Efforts to Strengthen Aviation and Surface Transportation Security are Under Way, but Challenges Remain
GAO-08-140T, Oct 16, 2007
Within the Department of Homeland Security (DHS), the Transportation Security Administration's (TSA) mission is to protect the nation's transportation network. Since its inception in 2001, TSA has developed and implemented a variety of programs and procedures to secure commercial aviation and surface modes of transportation, including passenger and freight rail, mass transit, highways, commercial vehicles, and pipelines. Other DHS components, federal agencies, state and local governments, and the private sector also play a role in transportation security. GAO examined (1) the progress DHS and TSA have made in securing the nation's aviation and surface transportation systems, and (2) challenges that have impeded the department's efforts to implement its mission and management functions. This testimony is based on issued GAO reports and testimonies addressing the security of the nation's aviation and surface transportation systems, including a recently issued report (GAO-07-454) that highlights the progress DHS has made in implementing its mission and management functions.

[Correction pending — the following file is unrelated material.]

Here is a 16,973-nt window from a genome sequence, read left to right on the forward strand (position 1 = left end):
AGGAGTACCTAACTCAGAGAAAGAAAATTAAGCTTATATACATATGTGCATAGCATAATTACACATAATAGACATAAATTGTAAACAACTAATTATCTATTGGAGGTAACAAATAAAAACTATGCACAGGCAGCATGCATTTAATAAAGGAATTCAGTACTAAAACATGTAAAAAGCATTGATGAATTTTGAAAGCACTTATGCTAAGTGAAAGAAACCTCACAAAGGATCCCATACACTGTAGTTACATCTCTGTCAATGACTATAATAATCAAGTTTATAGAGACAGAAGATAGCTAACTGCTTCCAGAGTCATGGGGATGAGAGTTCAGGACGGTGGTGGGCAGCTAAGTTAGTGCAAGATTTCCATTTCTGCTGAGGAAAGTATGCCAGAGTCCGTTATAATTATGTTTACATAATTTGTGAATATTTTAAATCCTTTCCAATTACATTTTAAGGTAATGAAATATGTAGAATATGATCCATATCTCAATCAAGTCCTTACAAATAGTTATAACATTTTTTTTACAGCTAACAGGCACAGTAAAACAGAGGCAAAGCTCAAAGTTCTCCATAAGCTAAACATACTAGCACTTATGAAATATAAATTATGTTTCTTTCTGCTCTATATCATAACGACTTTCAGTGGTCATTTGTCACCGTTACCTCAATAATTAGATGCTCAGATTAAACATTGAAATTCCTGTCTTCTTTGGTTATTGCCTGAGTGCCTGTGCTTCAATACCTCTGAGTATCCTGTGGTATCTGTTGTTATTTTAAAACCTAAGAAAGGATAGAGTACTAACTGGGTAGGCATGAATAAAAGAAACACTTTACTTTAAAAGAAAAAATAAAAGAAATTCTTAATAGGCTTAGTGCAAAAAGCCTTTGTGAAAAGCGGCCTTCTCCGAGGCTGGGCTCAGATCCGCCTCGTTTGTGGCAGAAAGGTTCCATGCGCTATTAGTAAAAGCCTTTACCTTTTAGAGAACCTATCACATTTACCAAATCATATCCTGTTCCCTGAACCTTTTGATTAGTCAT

In August 2007, GAO reported that DHS had made moderate progress in securing the aviation and surface transportation networks, but that more work remains. Specifically, of the 24 performance expectations GAO identified in the area of aviation security, GAO reported that DHS had generally achieved 17 of these expectations and had generally not achieved 7 expectations. With regard to the security of surface modes of transportation, GAO reported that DHS generally achieved three performance expectations and had generally not achieved two others. DHS and TSA have made progress in many areas related to securing commercial aviation. For example, TSA has undertaken efforts to strengthen airport security; provide and train a screening workforce; prescreen passengers against terrorist watch lists; and screen passengers, baggage, and cargo. With regard to surface transportation modes, TSA has taken steps to develop a strategic approach for securing mass transit, passenger and freight rail, commercial vehicles, highways, and pipelines; establish security standards for certain transportation modes; and conduct threat, criticality, and vulnerability assessments of surface transportation assets, particularly passenger and freight rail. TSA also hired and deployed compliance inspectors and conducted inspections of passenger and freight rail systems. While these efforts have helped to strengthen the security of the transportation network, DHS and TSA still face a number of key challenges in further securing these systems. For example, regarding commercial aviation, TSA has faced difficulties in developing and implementing its advanced passenger prescreening system, known as Secure Flight, and has not yet completed development efforts. In addition, TSA's efforts to enhance perimeter security at airports may not be sufficient to provide for effective security. TSA has also initiated efforts to evaluate the effectiveness of security-related technologies, such as biometric identification systems, but has not developed a plan for implementing new technologies to meet the security needs of individual airports. TSA has also not yet effectively deployed checkpoint technologies to address key existing vulnerabilities, and has not yet developed and implemented technologies needed to screen air cargo. Further, while TSA has initiated efforts to develop security standards for surface transportation modes, these efforts have been limited to passenger and freight rail, and have not addressed commercial vehicles or highway infrastructure, including bridges and tunnels. GAO also reported that a number of issues have impeded DHS's efforts in implementing its mission and management functions, including not always implementing effective strategic planning, or fully adopting and applying a risk management approach with respect to transportation security.